This weekend the Cafritz Property development team will unveil their concept plan for the 35.8 acre site.
Sat., Sept. 15 10-12 am
Tues., Sept. 18 7-9 pm
Riverdale Elementary School, 5006 Riverdale Road, Riverdale Park, MD.
Expect it to be heavy on retail and very dense. This site is just a couple acres smaller than East Campus…where 2000 units of housing and lots of retail are planned. We will be spared another round of “stations.” Instead, the team will make a short presentation followed by a lengthy questions and answer period. We hope for greater detail and substance than past presentations.
Our previous Cafritz posts may provide a starting place as you consider our community’s future. But we need to look beyond the Cafritz Property and to the growth taking place up and down the Route 1 corridor. The number of units, approved and planned, is truly amazing. Rethink College Park did a quick rundown almost a year ago and this does not include the recently approved Landy Property’s 1200 units and EYA’s expansion–or Univ. Town Center.
While the Whole Foods repeatedly mentioned by the team may belong somewhere nearby, it–and other destination retail–does not belong on this site. The site’s location, just north of the failing intersection of Route 1 and 410, makes this type of development unworkable. Access is limited–all vehicular traffic would end up on Route 1 alone. There is no alternate route. Those of you caught in the recent traffic jam that turned Route 1 from 495 to this property into a parking lot, may understand most clearly what our future could look like. A small amount of retail that is attractive to the immediate area may be tolerable, but anything more will simply cannibalize Riverdale Park, Hyattsville and College Park’s efforts to revitalize or redevelop their town centers.
Who would live at Cafritz? Perhaps County Council Member Eric Olson’s first thought is worth revisiting–an active 55+ community might be interested in the town homes, condos and apartments proposed at the last set of meetings. Our county has relatively few 55+ developments. Take a look at our county’s age distribution.* You’ll note a bubble approaching 55, but where have all our boomers gone?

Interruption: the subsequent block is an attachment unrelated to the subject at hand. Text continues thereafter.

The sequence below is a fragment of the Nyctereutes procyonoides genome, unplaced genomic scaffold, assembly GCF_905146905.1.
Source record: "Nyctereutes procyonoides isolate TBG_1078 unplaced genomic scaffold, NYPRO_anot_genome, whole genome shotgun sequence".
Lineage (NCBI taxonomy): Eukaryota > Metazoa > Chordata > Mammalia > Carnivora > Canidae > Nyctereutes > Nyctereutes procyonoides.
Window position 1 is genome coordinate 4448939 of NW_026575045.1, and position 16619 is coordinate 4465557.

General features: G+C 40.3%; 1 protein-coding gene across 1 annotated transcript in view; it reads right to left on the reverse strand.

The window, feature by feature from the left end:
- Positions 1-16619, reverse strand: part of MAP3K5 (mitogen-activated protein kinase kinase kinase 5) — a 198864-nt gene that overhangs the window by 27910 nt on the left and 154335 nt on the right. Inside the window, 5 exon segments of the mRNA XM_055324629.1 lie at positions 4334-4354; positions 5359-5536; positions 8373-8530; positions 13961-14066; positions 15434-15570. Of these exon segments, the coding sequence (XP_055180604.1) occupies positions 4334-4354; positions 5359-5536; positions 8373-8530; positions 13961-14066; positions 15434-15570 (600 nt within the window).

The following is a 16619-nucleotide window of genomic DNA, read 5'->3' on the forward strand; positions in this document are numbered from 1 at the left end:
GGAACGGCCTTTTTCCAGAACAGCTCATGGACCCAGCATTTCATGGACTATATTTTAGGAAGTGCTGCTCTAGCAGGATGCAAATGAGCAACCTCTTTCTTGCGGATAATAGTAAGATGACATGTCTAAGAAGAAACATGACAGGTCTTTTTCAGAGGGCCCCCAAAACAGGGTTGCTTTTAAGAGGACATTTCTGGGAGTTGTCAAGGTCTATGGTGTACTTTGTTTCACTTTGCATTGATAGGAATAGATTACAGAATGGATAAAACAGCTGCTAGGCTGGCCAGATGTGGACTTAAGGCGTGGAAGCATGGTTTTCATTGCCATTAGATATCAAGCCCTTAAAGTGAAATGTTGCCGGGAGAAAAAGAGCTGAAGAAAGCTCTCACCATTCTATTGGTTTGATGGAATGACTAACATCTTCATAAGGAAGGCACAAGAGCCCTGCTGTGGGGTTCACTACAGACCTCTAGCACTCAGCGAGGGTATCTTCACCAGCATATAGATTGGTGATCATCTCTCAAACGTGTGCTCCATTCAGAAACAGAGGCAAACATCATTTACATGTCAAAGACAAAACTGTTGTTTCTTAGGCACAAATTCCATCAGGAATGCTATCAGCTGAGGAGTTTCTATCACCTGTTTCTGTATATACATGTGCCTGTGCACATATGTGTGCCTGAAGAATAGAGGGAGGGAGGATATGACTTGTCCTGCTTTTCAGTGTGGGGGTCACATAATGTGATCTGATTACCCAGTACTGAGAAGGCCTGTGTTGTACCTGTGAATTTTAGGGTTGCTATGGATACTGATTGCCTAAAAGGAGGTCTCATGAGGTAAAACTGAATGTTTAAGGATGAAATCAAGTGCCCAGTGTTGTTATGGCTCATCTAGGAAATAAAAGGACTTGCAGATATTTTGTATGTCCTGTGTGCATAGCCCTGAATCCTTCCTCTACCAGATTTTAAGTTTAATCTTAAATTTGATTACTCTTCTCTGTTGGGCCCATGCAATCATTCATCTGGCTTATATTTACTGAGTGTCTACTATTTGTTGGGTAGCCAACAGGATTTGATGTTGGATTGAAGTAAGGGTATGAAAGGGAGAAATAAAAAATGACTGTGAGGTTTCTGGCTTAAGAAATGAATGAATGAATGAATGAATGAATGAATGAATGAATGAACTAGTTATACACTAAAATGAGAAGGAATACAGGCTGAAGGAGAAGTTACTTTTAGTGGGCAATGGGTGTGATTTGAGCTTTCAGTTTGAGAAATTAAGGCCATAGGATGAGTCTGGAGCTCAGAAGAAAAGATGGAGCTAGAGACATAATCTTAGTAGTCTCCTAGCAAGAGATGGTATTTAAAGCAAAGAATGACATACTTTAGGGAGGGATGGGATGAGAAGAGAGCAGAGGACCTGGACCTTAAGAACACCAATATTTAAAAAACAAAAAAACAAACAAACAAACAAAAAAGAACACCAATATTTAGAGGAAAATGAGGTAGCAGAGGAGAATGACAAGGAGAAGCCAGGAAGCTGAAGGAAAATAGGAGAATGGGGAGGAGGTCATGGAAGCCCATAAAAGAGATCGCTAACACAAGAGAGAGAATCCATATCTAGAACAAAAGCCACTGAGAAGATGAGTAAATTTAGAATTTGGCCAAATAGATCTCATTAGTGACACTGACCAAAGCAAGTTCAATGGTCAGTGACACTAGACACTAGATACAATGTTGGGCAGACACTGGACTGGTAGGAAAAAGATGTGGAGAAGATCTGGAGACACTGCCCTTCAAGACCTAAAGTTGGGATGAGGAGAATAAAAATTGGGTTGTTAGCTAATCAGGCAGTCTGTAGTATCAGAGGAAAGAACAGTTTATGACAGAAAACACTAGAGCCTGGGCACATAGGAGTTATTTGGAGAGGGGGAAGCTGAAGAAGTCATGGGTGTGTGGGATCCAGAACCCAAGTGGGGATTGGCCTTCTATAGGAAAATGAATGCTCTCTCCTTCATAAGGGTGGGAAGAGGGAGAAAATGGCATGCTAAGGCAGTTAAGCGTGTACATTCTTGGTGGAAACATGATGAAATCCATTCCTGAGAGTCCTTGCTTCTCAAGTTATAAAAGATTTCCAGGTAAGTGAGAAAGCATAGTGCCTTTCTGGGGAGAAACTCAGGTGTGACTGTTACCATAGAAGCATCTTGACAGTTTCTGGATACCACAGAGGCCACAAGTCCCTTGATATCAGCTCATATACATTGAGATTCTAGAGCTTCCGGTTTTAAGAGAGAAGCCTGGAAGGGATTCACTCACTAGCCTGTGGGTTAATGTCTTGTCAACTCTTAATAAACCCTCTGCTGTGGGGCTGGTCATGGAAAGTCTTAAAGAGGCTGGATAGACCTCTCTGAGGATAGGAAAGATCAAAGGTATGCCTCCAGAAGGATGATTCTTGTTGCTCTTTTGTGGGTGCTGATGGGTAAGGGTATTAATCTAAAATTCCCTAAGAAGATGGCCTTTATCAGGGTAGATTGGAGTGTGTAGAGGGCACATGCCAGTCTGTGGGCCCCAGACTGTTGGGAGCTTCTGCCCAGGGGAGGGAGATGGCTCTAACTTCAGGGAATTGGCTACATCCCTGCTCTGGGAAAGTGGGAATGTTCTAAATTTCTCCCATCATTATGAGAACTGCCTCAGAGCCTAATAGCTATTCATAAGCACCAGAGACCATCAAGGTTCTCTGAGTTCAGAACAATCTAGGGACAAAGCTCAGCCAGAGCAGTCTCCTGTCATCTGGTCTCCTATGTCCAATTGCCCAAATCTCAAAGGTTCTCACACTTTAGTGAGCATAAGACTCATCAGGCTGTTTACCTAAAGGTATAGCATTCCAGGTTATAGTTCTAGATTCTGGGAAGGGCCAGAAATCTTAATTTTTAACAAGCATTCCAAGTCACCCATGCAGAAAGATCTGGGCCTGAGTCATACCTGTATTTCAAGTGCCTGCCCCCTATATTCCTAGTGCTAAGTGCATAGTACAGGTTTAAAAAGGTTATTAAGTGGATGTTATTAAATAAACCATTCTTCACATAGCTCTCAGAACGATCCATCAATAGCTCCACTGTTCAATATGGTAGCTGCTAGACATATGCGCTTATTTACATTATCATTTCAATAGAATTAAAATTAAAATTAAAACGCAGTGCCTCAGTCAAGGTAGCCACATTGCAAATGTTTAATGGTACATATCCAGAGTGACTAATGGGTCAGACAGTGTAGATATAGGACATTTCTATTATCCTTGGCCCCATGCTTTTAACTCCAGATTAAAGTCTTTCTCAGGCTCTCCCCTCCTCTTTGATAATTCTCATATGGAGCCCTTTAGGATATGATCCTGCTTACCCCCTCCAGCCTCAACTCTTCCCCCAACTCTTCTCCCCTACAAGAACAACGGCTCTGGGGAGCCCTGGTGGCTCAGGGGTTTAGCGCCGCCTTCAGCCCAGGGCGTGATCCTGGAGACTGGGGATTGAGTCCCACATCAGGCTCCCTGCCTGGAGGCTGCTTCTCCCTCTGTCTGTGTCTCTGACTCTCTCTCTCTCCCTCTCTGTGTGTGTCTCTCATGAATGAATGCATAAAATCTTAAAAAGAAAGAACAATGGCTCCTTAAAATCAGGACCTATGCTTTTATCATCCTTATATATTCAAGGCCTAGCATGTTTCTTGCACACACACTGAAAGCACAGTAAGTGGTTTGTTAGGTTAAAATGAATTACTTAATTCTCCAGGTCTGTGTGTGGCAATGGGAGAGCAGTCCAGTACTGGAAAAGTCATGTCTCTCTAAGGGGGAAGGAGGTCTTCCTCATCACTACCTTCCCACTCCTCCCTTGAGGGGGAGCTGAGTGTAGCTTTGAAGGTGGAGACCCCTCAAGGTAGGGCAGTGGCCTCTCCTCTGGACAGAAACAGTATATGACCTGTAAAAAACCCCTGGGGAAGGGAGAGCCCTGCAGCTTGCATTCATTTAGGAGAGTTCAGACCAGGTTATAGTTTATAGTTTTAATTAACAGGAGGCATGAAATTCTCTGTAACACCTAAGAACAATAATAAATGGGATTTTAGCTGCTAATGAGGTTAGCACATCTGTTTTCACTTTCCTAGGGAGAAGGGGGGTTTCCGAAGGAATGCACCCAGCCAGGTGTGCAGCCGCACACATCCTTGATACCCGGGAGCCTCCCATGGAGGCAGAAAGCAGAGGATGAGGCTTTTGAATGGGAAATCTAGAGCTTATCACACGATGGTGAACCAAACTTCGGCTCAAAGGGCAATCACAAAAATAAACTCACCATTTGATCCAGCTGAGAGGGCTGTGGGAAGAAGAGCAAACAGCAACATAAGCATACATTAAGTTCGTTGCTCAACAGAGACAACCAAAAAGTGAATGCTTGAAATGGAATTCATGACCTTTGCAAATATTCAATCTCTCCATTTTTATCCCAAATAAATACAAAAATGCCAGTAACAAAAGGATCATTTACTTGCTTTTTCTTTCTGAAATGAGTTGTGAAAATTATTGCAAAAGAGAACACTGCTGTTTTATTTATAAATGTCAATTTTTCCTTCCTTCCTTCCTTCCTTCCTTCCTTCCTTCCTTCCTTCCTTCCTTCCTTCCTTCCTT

Age Estimate Percent
Age 0 – 4 65,691 7.67%
Age 5 – 9 60,988 7.12%
Age 10 – 14 63,164 7.38%
Age 15 – 17 37,838 4.42%
Age 18 – 20 40,776 4.76%
Age 21 – 24 48,374 5.65%
Age 25 – 34 116,029 13.56%
Age 35 – 44 131,920 15.41%
Age 45 – 49 66,485 7.77%
Age 50 – 54 58,694 6.86%
Age 55 – 59 50,890 5.95%
Age 60 – 64 38,836 4.54%
Age 65 – 74 46,255 5.40%
Age 75 – 84 22,035 2.57%
Age 85 and over 7,997 0.93% Source: Claritas, 2007.
Think about it—if we are to approve a zoning change, discarding the current single family homes and allowing mixed-use, higher density development, it has to be with the special circumstances, constraints and opportunities unique to this site in mind. Our schools are overcrowded with nothing solid in the CIP pipeline. The nature of high-density development’s typical residents—fewer families with children—may be a sound argument in some areas. But in the Cafritz Property’s immediate neighborhood, it is not clear that this argument holds true.
Economic realities also must be considered: the condo market has tanked, sales at other Route 1 developments have languished and credit is harder to come by–for us and developers. Infrastructure investments are necessary to accommodate current residents. Do we have the community will and the fiscal means necessary to make solid, sustainable infrastructure improvements to create truly transit-oriented development?
*Edited 9/10, table was incomplete previously.